Boards Rely on Forensic Psychiatry Evaluation. (Hearings on Physician Misconduct)

By Sherman, Carl | Clinical Psychiatry News, January 2002 | Go to article overview

Boards Rely on Forensic Psychiatry Evaluation. (Hearings on Physician Misconduct)


Sherman, Carl, Clinical Psychiatry News


BOSTON -- Forensic psychiatrists can play a crucial role in medical board hearings for physicians accused of sexual misconduct, Dr. Thomas Dodson said at the annual meeting of the American Academy of Psychiatry and the Law.

Credentialing and disciplinary agencies have a need for independent information regarding the mental condition of these physicians, and forensic psychiatrists are uniquely qualified to supply it in a most serviceable form, said Dr. Dodson, a psychiatrist in private practice in Portland, Ore.

Accurate diagnosis may be crucial in helping boards make decisions about whether, and under what conditions, these physicians can continue to practice, he said.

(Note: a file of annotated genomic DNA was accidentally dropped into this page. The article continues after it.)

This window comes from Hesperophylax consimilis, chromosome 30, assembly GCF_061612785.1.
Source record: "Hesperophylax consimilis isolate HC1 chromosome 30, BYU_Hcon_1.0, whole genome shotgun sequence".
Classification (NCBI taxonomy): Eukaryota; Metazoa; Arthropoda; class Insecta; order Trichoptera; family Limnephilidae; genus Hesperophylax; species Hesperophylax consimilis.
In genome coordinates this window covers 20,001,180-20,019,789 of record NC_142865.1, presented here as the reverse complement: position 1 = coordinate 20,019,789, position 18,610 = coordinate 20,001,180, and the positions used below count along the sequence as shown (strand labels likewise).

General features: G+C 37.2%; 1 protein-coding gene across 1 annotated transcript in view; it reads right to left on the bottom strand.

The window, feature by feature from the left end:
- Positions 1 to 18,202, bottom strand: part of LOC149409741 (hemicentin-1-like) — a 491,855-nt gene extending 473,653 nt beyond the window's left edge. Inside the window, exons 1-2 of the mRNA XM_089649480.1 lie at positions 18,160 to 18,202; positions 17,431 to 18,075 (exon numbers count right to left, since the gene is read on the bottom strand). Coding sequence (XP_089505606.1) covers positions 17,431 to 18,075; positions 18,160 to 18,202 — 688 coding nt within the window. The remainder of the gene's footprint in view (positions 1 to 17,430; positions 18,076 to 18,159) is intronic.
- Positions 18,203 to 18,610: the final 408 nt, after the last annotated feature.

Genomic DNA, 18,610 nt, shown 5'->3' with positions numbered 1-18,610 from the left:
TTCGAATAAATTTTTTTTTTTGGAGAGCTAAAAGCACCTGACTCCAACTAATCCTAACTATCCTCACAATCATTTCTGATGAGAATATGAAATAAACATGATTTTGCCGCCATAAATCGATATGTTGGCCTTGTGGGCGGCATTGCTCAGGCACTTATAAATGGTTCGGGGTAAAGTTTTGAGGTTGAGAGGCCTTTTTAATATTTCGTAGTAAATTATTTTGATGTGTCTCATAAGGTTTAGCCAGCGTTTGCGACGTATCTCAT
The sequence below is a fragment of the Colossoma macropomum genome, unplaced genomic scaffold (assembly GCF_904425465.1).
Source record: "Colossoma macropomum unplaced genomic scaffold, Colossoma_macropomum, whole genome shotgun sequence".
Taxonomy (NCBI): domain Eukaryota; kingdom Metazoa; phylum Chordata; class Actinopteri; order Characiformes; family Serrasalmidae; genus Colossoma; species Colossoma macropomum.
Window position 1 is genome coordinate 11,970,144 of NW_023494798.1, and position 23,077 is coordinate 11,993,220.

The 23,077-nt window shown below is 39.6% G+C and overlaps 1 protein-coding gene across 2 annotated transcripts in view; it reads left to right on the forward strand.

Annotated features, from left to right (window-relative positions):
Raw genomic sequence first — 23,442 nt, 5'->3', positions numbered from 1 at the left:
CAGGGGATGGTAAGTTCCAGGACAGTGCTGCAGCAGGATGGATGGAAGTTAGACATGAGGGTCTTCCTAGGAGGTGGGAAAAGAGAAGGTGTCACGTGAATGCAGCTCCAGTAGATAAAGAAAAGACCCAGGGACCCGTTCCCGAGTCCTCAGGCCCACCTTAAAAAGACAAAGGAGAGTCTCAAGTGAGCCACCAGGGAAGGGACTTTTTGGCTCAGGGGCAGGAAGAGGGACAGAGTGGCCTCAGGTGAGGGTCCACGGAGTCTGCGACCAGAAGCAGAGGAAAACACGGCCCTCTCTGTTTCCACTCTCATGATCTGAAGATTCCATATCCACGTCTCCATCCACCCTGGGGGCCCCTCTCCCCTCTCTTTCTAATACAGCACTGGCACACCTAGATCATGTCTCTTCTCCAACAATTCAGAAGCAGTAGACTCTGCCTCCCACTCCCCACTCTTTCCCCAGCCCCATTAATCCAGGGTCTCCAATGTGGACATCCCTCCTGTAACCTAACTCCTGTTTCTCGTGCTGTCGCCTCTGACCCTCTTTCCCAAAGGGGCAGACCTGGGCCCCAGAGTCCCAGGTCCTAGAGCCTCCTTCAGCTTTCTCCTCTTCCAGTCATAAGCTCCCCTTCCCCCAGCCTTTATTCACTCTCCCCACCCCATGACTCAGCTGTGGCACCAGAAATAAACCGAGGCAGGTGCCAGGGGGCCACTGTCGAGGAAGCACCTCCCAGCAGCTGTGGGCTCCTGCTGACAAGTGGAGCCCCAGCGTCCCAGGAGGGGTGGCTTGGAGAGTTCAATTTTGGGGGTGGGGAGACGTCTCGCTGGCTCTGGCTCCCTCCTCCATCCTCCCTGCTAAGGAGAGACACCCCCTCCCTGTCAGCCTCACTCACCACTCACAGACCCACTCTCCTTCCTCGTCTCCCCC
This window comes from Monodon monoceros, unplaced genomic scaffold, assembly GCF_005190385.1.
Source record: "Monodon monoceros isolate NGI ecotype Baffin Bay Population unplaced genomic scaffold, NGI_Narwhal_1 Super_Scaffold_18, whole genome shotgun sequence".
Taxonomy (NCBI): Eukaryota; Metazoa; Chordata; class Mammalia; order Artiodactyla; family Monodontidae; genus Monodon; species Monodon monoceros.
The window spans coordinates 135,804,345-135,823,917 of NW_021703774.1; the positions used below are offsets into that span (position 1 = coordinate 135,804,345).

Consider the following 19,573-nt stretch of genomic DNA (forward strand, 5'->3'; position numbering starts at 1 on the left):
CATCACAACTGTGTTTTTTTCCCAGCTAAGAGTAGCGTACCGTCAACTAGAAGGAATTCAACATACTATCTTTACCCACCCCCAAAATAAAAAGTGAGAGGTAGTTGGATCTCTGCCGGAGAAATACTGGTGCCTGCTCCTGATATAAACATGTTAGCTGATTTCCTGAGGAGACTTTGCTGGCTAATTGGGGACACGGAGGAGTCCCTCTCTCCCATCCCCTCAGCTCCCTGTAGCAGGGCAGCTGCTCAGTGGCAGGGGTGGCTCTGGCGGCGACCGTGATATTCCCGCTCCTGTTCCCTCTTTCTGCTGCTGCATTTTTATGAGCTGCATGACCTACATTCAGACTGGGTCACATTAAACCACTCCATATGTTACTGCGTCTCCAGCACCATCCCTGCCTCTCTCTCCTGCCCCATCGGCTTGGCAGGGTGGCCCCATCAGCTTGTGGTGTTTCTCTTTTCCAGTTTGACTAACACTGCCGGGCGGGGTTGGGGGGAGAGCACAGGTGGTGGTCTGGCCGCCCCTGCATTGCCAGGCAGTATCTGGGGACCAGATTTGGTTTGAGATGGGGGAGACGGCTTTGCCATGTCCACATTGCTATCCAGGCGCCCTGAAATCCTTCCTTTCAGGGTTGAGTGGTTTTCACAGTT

The incidence of cases involving alleged physician sexual misconduct has increased in recent years. In that these offenses are harmful to the patient and a danger to the medical profession, "the involvement of forensic psychiatrists [in such cases] represents a real public service," he said.

In a survey of sexual misconduct cases for 1989-1996, 40% of physicians disciplined were allowed to continue practicing medicine, often with safeguards (the presence of a chaperone during examination, or independent monitoring of their records).

In making such determinations, medical boards often gather information about the physician's mental condition and prognosis from psychiatrists and other treating therapists; but such material may not be objective given the therapeutic relationship. …

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